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    Re teaching/tutoring - you might want to check out upchieve.org. They provide free math tutoring to low income and minority students through their online portal. You may want to consider volunteering as a tutor with them as a way of brushing-up on your math skills, and helping out some low income and minority students at the same time.
    – mti2935
    May 23 at 10:45
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    I had a professor in college who said the only time people know Calc 2 is when they're teaching it. It just fades out of their minds and they forget how to do some of the more complex integrations despite having taught it 5-10 times. There's nothing wrong with forgetting information, but teaching definitely is a great way of retraining your brain to think in certain ways. May 24 at 19:23
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It's quite normal for knowledge and skills to fade if you don't regularly use them. Since you don't want to do routine but possibly tedious/lengthy calculations by hand and prefer to keep using Mathematica, how about learning some new mathematics? Find a book on something that strikes you as potentially interesting - it doesn't necessarily have to be directly related to your research - and work your way through it. Just be sure to check the prerequisites for the book first so you don't jump into something too difficult for where you currently are and end up frustrated.

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    I agree with the tip to try learning something new. Furthermore, I would not really recommend trying to ``relearn'' things known and forgotten (unless needed as prerequisite for something else), since I suspect the OP will find that rather boring and not stimulating.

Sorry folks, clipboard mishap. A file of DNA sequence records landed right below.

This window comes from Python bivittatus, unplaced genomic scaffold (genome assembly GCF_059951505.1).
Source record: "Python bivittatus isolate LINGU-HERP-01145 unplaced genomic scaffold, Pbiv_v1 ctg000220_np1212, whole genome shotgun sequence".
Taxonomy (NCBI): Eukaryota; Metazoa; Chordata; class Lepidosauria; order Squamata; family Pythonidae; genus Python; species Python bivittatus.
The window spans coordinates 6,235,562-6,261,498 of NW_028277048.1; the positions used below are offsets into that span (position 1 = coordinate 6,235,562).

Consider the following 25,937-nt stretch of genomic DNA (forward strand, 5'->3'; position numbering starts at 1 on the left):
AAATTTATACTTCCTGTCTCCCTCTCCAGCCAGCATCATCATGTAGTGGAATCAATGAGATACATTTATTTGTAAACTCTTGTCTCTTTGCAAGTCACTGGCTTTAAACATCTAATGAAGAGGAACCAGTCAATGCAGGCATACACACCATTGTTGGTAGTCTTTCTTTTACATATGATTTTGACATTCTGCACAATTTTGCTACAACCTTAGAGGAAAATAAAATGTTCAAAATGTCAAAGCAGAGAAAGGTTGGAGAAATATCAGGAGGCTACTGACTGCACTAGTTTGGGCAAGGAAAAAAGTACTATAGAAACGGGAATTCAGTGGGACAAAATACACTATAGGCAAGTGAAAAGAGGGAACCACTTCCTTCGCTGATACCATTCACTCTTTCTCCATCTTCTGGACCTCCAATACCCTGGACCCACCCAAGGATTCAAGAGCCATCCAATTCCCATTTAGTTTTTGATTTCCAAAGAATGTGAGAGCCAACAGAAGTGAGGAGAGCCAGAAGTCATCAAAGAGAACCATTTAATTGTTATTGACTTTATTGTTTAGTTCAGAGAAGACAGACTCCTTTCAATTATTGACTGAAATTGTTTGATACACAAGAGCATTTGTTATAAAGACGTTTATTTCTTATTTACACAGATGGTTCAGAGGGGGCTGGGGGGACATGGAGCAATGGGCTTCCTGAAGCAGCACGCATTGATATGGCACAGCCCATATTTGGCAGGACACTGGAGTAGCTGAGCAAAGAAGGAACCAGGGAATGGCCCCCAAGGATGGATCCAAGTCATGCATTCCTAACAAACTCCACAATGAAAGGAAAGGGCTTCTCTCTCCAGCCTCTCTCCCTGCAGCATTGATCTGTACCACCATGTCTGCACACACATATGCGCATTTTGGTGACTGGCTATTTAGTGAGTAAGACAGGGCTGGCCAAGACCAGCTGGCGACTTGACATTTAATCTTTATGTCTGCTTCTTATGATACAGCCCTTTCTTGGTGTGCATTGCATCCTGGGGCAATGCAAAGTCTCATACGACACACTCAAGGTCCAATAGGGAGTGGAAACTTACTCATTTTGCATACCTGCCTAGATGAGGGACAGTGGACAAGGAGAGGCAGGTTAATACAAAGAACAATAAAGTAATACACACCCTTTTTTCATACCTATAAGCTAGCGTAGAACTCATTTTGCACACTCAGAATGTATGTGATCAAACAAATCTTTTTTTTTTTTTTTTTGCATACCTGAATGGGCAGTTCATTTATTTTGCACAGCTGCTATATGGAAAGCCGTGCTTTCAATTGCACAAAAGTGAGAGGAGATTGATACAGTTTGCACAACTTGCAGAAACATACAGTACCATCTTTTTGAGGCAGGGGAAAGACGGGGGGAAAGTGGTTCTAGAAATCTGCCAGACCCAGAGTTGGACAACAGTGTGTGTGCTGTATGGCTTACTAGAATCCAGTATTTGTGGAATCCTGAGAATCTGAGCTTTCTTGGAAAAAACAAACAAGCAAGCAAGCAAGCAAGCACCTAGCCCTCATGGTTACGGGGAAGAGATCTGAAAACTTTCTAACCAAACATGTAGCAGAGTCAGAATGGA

– Blazej
    May 24 at 7:50
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I like to see knowledge as three-fold - there is what you know, what you don't know and what you know that you don't know. As you time goes by, many things of the first category fade out and find themselves in the third category.

I remember when I was preparing my finals and I knew all common integration techniques and some tricky trigonometric substitutions. Now I forgot most of it, but for my research, if I stumble upon such problem, I can easily find those in my old books or online. So practically, this shift of category for my knowledge is transparent for my work.

And what it was traded for, is a kind of mathematical soft-skill but the kind that make someone "great at mathematics" (not that I am particularity great; rather better, this is obviously a spectrum), which is a deeper theoretical insight, a wider mathematical culture (mathematical culture is eminently in the third category!) and some kind of a problem-solving creativity.

So in the end, it's your mathematical ability at large that you may want to enhance or maintain and now the task is way more enjoyable - first such abilities do not fade away so fast and second, to enhance it, like J W suggested, you can just look for a new topic that you have leisure or work interest in and "work your way through it".

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    This is better than the top voted answer, which implies "memorizing integrals" or "miswriting numbers" is some how something that is both important and a prerequisite at being good at math. School makes you memorize those things and take off points for silly mistakes for practical reasons, not because it's actually required to do math. Don't expect yourself to remember those things or be perfect at copying values, humans are not robots, we are not meant to memorize every thing and its impossible for us to avoid mistakes. We don't even treat quantities linearly by default.
    – Krupip
    May 24 at 16:55
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Frame shift: being good at math doesn't mean getting the right answer, but rather knowing how to solve the problem (or knowing where to find how to solve the problem).

Computers are almost infallible; humans are not. So you, and everyone else in the world, are going to make computational mistakes. It is as inevitable as death and taxes. It is not something to fret over. In fact one could argue that if a calculation is complicated enough, it's irresponsible to not check it with a computer.

Your skill as a mathematician is not tied to how many computational mistakes you make. It's much more important to know what to do and how to do it, because once you know these things, you can always program a computer to do the calculation flawlessly for you.